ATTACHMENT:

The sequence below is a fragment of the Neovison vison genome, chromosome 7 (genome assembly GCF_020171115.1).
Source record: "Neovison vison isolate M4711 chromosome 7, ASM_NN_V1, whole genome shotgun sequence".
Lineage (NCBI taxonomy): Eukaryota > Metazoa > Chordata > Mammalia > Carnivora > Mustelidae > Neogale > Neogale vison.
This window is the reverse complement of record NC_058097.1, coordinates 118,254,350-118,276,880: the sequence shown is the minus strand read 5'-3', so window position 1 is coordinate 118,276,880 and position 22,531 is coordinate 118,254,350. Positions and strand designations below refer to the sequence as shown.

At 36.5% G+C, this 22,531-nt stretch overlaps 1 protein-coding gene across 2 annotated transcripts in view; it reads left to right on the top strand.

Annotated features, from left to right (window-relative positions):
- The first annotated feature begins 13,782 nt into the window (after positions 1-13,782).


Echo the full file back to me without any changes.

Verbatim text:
The sequence below is a fragment of the Neovison vison genome, chromosome 7 (genome assembly GCF_020171115.1).
Source record: "Neovison vison isolate M4711 chromosome 7, ASM_NN_V1, whole genome shotgun sequence".
Lineage (NCBI taxonomy): Eukaryota > Metazoa > Chordata > Mammalia > Carnivora > Mustelidae > Neogale > Neogale vison.
This window is the reverse complement of record NC_058097.1, coordinates 118,254,350-118,276,880: the sequence shown is the minus strand read 5'-3', so window position 1 is coordinate 118,276,880 and position 22,531 is coordinate 118,254,350. Positions and strand designations below refer to the sequence as shown.

At 36.5% G+C, this 22,531-nt stretch overlaps 1 protein-coding gene across 2 annotated transcripts in view; it reads left to right on the top strand.

Annotated features, from left to right (window-relative positions):
- The first annotated feature begins 13,782 nt into the window (after positions 1-13,782).